"IMF chief Lagarde to appeal French trial decision" by Philippe Sotto Associated Press December 18, 2015
PARIS — International Monetary Fund chief Christine Lagarde has been ordered to stand trial in France over her role in a 2008 arbitration ruling that handed $434 million to a French business magnate.
Lagarde, who was French finance minister at the time, denied wrongdoing in a statement Thursday and said she had ordered her lawyers to appeal the decision. She said she had acted ‘‘in the best interest of the French state and in full compliance with the law.’’
Lagarde has maintained her innocence since the investigation began in 2011.
After years of investigation, a prosecutor in September argued that the case against her should be dropped. But the Court of Justice of the Republic on Thursday decided that she should go to trial for ‘‘negligence,’’ according to a spokesman at the court, Sylvain Barbier-Sainte-Marie.
‘‘Negligence’’ by a person invested with public authority carries a risk of up to a year in prison and a $16,000 fine, according to the French Penal Code cited by Barbier-Sainte-Marie. The Court of Justice of the Republic tries government ministers for alleged wrongdoing while in office.
The money in question was paid to businessman Bernard Tapie from public funds.
Lagarde’s lawyers have five days after the formal notification of the decision to lodge an appeal. ‘‘It’s incomprehensible,’’ her lawyer, Yves Repiquet, told i-Tele television.
French Finance Minister Michel Sapin, in New York for a Security Council meeting, stressed that Lagarde ‘‘is presumed innocent’’ and should remain in her job.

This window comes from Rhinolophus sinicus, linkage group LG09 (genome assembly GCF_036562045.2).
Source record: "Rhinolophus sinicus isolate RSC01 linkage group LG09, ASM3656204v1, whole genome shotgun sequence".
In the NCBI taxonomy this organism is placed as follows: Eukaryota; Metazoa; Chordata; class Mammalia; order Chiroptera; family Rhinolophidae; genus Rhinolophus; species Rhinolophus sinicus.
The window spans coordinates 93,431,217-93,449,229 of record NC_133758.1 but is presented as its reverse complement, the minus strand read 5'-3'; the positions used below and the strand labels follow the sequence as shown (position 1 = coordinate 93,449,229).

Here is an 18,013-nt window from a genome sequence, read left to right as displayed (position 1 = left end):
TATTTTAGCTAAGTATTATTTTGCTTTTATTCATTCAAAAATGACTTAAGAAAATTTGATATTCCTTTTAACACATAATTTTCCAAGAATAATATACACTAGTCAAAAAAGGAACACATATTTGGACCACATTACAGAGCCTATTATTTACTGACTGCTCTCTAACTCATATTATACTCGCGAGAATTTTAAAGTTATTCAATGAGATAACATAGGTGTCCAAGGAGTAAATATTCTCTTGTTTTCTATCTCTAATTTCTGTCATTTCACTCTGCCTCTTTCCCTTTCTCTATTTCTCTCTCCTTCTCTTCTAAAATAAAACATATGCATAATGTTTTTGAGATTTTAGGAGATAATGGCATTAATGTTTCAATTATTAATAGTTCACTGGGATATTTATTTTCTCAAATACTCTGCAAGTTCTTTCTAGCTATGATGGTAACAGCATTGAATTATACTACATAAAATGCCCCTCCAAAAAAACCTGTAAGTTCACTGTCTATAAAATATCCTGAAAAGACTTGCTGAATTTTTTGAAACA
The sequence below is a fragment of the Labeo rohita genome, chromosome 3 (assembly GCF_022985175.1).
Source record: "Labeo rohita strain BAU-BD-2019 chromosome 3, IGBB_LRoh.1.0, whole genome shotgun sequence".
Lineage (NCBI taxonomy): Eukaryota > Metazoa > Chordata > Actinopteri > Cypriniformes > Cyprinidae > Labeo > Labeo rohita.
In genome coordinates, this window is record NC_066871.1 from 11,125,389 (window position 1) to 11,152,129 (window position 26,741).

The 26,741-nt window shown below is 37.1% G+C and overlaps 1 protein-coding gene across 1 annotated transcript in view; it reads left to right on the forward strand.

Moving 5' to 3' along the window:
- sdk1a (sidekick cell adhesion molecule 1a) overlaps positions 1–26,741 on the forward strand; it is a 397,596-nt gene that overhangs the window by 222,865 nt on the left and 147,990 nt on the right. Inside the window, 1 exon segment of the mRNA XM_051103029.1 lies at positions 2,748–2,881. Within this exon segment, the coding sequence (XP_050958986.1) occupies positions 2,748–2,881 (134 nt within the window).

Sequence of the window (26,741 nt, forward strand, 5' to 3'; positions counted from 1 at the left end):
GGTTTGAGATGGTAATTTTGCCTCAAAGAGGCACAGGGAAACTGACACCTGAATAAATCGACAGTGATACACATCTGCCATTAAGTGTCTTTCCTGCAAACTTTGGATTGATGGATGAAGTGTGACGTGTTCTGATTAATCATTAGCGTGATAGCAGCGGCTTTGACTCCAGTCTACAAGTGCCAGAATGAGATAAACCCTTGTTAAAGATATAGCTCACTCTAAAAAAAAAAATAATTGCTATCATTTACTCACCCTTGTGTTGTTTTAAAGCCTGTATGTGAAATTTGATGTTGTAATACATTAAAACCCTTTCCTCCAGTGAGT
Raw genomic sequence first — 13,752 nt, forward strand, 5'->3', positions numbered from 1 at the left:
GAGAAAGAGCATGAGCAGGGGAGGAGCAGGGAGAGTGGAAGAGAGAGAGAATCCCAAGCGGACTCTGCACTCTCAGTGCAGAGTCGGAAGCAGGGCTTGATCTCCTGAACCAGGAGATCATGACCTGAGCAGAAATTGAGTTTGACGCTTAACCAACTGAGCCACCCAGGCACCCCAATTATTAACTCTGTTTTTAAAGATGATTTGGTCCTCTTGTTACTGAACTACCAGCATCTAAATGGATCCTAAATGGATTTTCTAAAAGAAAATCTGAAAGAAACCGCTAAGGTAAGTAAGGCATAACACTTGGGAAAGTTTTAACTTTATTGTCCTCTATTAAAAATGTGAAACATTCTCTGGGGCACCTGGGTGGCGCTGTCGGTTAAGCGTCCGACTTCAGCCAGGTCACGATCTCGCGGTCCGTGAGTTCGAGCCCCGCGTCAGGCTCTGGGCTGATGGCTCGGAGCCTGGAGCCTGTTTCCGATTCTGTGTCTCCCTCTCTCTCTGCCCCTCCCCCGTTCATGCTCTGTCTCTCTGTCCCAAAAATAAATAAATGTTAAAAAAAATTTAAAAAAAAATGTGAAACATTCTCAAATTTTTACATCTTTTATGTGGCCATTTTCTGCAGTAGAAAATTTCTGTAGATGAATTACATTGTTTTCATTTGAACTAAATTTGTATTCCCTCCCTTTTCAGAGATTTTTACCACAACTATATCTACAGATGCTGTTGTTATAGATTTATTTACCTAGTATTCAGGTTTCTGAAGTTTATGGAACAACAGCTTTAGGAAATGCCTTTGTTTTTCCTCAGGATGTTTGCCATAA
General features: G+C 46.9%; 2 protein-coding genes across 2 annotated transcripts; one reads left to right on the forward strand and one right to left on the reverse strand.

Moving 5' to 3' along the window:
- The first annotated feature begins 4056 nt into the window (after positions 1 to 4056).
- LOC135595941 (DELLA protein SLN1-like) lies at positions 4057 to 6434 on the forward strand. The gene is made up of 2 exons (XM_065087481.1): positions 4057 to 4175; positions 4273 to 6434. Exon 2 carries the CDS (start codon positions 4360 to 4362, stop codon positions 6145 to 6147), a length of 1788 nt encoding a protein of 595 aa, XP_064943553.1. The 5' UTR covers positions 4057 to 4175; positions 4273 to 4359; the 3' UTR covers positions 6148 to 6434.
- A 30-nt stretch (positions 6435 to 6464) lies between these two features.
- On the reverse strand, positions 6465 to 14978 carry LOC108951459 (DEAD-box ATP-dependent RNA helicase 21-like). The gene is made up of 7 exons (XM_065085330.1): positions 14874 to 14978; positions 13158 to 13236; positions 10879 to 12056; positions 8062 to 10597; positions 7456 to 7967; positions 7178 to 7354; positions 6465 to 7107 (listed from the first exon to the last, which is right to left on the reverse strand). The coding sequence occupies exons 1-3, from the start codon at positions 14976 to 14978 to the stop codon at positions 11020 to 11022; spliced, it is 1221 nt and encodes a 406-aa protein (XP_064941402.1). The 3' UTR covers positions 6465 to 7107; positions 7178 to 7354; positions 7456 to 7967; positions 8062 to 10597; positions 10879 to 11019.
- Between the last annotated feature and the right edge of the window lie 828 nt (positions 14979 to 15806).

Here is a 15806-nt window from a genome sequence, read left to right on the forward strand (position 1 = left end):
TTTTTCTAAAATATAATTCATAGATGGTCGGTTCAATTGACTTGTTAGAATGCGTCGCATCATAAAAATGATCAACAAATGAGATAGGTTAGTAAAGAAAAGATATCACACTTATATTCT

The probe began before Lagarde became IMF chief in 2011. She took over from Dominique Strauss-Kahn, who left under sexual assault allegations.
The executive board of the IMF has supported Lagarde. IMF spokesman Gerry Rice said in a statement the board ‘‘continues to express its confidence in the managing director’s ability to effectively carry out her duties.’’ The IMF would not comment on the case.
The investigation centers on Tapie, a flamboyant magnate and TV star, who had sued French bank Credit Lyonnais for its handling of the sale of his majority stake in sportswear company Adidas in the mid-1990s. With Lagarde’s approval, a private arbitration panel ruled that he should get $434 million in compensation, including interest.
The deal was seen by critics as a sign of that the relationships between magnates and the French political elite were too intimate. Tapie was close to then-President Nicolas Sarkozy, Lagarde’s boss.
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